On Monday, the British band The xx played Snug Harbor on Staten Island. Not classically as much of a hub of indie music as the Lower East Side, Brooklyn or even Long Island City, Staten's musical legacy is instead one rooted in hip-hop -- consider the Wu-Tang Clan, who to this day rep Staten as if their lives depended on it. Yet there's something enchanting about a concert in an area that's theoretically close to you, but actually kind of hard to get to because it's on Staten Island. The concert, which was announced Thursday as a fan club-only affair, sold the relatively scant 686 tickets within minutes of going on sale to the general public.
The band, consisting of Romy Croft on guitar, Oliver Sim on bass and Jamie Smith on MPC (live, it looks like he's playing the drums with his fingers) has become an unlikely success story. Their sound is equally influenced by clean, emotive pop-rock such as the Smiths, plaintive British electronic music such as Boxcutter and Burial, and the quiet storm of American Pop R&B like Maxwell and Aaliyah, whose "Hot Like Fire" they have covered in the past. It's not one particularly suited to big rooms. Yet their debut album, simply entitled xx, was such a huge hit that they were forced to take their intimate sound to the masses, taking the main stage at festivals as well as headlining large concert halls such as the cavernous Terminal 5, where they played last week. Live, they seem just as unassuming and low-key as they did playing the small venues where they cut their teeth.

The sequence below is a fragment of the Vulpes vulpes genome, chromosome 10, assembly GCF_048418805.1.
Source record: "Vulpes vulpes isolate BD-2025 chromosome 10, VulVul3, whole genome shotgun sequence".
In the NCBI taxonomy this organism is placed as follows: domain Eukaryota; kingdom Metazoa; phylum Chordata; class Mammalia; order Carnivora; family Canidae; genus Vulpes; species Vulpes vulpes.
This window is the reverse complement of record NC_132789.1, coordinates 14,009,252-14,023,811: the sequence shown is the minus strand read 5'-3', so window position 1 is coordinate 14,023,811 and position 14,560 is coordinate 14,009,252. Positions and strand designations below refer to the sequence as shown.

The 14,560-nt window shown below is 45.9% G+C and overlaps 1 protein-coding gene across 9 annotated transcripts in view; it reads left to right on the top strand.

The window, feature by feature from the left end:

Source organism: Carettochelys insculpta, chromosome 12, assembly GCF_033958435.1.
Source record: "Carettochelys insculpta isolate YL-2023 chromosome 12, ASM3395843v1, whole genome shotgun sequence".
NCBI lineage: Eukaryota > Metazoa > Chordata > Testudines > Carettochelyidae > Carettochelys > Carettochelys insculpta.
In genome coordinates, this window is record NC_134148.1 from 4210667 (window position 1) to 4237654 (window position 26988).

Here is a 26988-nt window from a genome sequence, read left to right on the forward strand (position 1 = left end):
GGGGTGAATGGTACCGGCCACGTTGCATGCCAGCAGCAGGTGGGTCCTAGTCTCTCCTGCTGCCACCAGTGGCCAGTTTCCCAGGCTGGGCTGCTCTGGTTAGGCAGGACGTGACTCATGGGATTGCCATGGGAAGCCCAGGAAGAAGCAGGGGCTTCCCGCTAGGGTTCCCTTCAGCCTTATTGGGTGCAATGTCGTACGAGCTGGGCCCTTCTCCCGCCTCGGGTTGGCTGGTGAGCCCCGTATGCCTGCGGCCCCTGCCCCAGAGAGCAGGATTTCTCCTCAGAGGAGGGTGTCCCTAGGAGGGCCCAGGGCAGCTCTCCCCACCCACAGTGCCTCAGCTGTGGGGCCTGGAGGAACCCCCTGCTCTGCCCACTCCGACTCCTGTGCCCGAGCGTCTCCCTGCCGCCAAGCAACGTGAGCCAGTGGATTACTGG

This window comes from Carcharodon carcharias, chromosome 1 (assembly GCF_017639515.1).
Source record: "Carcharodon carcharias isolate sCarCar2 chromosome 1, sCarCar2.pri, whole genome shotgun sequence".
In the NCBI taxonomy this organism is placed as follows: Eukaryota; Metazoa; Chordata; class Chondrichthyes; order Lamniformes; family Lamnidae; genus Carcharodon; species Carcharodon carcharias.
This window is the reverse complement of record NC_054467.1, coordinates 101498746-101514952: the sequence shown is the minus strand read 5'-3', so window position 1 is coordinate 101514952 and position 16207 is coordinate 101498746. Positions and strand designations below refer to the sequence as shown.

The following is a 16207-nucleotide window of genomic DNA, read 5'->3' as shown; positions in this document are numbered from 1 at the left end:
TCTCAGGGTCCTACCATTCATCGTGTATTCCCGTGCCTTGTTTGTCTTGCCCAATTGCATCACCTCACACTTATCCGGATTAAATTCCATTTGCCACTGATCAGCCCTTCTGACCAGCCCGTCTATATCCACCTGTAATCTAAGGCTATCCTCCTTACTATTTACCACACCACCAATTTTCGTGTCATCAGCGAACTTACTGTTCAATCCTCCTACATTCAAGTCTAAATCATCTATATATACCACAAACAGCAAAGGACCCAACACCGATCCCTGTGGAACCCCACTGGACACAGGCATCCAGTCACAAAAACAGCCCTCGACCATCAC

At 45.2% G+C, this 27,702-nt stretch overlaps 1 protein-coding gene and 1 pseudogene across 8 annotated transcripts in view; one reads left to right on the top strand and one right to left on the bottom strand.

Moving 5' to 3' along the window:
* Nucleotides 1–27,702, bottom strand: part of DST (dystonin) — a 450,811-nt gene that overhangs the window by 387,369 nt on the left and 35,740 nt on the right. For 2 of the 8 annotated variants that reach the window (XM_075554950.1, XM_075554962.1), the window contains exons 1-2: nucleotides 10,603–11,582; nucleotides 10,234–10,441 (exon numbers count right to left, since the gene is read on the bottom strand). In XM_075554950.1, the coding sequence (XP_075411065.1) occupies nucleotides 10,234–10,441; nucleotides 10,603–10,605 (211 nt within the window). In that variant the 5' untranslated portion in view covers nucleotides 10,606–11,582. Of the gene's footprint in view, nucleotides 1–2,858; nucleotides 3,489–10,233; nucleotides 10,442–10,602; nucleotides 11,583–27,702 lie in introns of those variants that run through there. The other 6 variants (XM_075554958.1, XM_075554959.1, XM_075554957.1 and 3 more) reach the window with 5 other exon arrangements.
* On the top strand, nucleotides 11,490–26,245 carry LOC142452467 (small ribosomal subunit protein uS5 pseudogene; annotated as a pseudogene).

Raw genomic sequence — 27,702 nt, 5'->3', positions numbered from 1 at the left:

New material from their upcoming second record Coexist -- such as the swirling, lush "Angels" and "Chained" -- sounds slightly more full-bodied and fleshed out, better suited to cavernous halls and hand-waving singalongs than their previous work. It's a testament to a band's ability to stick to its signature sound while growing with its audience. They do this while sacrificing nothing; "Chained" is exactly the sort of song they should be making right now. Featuring a lush, atmospheric backdrop fueled equally by Croft's ambient guitar lines and Smith's woozing samples, the key lyric here is, "We used to be closer than this." The line isn't referring to the distance between the band and its audience, but it feels nicely allegorical.